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Fire district commissioners unanimously support two resolutions

By Staff | Mar 19, 2019

TIFFANY REPECKI Captiva Island Fire Control District Fire Chief Jeff explains to the board his plan for incorporating annual inspections with the pre-incident planning at the March 12 meeting.

The Captiva Island Fire Control District’s board approved the sale of the agency’s WaveRunner at its recently meeting now that it has a fire and rescue vessel, plus an unrelated line of credit renewal.

On March 12, the board voted 2-0 in favor of the proposed resolutions.

Commissioners C.W. Kilgore and Sherrill Sims approved the sale of the 2010 Yahama VX Cruiser, which the district bought with a grant from the West Coast Inland Navigation District. Fire Chief Jeff Pawul explained that the WaveRunner is “past its useful life” and currently valued at under $5,000.

Commissioner Robert Brace had an excused absence from the meeting.

The VX Cruiser will be resold for $3,000 to a waiting buyer.

Also at the meeting, Kilgore and Sims approved a line of credit renewal with Centennial Bank in the amount of $200,000. Pawul explained that the funds would be available in case of an emergency.

“This is just renewing the same thing we’ve always had,” he said prior to the vote.

Pawul reported to the board that he plans to make changes to how the district conducts its annual inspections. Currently, there is one lieutenant who is tasked with overseeing all the inspections.

“There’s way too many for one person to keep up with outside of their regular job,” he said.

Pawul explained that the inspections will now be distributed among all of the personnel via shifts by combining them with the required pre-incident planning that is now taking place separately. So, when a building is surveyed in preparation for an emergency like a fire, staff will conduct the inspection too.

If a violation or possible violation is identified, the lieutenant will follow up.

He added that the shifts will rotate zones each year so they are not stuck with the same buildings.

Both commissioners voiced support for the plan.

“I really like the idea of getting everybody exposed to those commercial buildings,” Kilgore said, referring to all of the personnel being familiar with the buildings’ layouts. “They’re a monster.”

During the meeting, Pawul also provided an update to the board on the district’s insurance and liabilities on its vehicles, equipment and such. Last month, he reported that he was going to work with the insurance company to see if increasing the deductible could save the district some money.

“It changed it about 4 percent,” Pawul said.

“I was hoping that dollar amount was going to be greater,” he added.

Pawul explained that the district’s deductible was set at the lowest – $250. He had the company increase it to $2,000. Despite the small savings, Pawul explained that he believes the change is worth it because if a radio or something minor breaks, the district is unlikely to file a claim for it. The funds to replace the equipment are likely to come from the repair and maintenance line item in the budget.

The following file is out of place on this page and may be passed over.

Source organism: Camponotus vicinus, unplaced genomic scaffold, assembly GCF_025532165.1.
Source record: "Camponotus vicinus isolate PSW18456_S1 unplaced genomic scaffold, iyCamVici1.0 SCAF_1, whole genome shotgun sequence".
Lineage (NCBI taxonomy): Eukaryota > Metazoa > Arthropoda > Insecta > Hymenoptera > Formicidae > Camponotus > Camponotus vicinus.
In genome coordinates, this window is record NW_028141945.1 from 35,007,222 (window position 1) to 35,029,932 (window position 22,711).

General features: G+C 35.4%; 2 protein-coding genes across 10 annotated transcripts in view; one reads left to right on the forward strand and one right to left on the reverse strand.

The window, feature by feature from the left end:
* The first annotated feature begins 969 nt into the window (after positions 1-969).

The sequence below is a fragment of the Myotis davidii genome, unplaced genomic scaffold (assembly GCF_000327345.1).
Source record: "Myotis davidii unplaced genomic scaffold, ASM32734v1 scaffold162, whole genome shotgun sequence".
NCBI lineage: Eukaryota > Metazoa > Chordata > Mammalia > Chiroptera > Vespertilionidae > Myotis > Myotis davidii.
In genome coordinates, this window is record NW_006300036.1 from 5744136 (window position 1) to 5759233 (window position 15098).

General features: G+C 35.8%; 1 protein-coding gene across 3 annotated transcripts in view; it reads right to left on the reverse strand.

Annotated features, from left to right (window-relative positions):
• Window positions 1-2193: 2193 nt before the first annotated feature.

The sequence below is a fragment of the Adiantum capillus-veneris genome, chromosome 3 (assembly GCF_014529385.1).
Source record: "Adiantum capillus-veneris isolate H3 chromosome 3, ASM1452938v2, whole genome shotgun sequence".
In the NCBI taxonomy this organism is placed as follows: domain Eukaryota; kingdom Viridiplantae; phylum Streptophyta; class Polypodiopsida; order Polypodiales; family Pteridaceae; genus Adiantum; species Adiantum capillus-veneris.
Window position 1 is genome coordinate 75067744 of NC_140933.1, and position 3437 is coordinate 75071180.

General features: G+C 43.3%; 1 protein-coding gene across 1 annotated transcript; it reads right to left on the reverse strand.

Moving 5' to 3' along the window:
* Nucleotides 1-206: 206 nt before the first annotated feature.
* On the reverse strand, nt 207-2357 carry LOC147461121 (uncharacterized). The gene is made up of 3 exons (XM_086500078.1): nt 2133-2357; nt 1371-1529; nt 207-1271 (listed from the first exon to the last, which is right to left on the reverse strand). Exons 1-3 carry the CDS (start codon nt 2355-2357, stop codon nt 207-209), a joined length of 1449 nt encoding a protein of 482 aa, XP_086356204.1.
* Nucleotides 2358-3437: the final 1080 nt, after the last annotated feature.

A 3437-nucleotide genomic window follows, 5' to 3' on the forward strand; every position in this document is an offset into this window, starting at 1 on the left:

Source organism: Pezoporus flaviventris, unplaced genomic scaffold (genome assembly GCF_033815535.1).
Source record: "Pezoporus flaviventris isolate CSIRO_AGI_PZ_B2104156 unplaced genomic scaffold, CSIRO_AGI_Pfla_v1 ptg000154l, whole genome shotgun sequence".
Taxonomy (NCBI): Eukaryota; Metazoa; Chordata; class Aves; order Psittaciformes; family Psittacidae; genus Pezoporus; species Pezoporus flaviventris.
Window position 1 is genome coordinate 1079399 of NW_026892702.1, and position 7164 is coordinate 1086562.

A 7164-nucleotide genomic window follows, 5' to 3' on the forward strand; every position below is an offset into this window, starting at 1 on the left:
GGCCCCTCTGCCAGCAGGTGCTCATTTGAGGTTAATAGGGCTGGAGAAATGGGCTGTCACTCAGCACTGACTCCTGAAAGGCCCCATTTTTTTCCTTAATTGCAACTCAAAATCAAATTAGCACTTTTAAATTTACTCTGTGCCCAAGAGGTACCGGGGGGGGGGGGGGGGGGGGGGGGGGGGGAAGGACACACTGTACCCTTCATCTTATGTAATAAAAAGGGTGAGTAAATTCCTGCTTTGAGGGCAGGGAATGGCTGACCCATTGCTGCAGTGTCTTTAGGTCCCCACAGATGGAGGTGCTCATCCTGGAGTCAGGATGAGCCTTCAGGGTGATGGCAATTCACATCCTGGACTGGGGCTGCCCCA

“I see our insurance as geared for more major incidents,” he said, noting that such big claims are not regular occurrences. “This is your homeowner’s policy, plus vehicle insurance and cyber security.”

Meanwhile, the district can be saving money on its premium payment.

The board directed Pawul to draw up a proposal to present.

Also at the meeting, Pawul shared with the commissioners how impact fees work for the district. Within the last two years, it has only received about $800 because the fees are for “new construction,” but a new house built on a property that had an existing home is not considered new construction.

“We don’t get anything out of that,” he said of teardowns and buildups on-island.

“They say it’s not adding more impact to the island’s services,” he added of the county.

Pawul pointed out, however, that emergency services provided to a 1,000-square-foot home versus emergency services provided to a 10,000-square-foot home are different – hence more impact.

He added that other Southwest Florida fire districts and departments do get impact fees in cases of teardowns and buildups, and the revenue stream pays for new equipment and even apparatus.

Pawul also provided an update on a child drowning call from Nov. 22 at the pool at the South Seas Island Resort. The family sent the district a thank you card with pictures of their boy and his siblings.

He noted that the card made the crew’s day.

“We don’t always know the outcome. We don’t usually know what happens,” Pawul said.

“These cards are so touching when they come in,” Sims added.

She also passed along thanks to the chief and district on behalf of the families of two other victims from recent separate incidents. Both victims made it through as a result of the crew’s hard work.

“We are so lucky to live on this island,” Sims said. “You’ve got a lot to be proud of of your station.”

IN OTHER NEWS

– Pawul reported that this year’s annual MDA Fill the Boot drive, held March 8-10, raised $5,664 – more than the $3,463 raised in 2018. As of the meeting, about $232,483 had been raised in Lee County.

– Pawul reported that the crews were doing boat training that week with the U.S. Coastguard.

“They said the instructors are super knowledgeable,” he said.

The crews split their days between classroom instruction and on-the-water training.

– Pawul reported that the district’s reserve engine recently needed six new tires and two rims.

So far this year, $9,000 has been put into the truck for repairs and maintenance.

Kilgore questioned how old the engine is now.

“It’s going on nine years,” Pawul said.

“Repairs and maintenance is one of those things you budget for,” he added. “But it is what it is.”

– There were 35 incidents calls in February, matching the total for the prior month.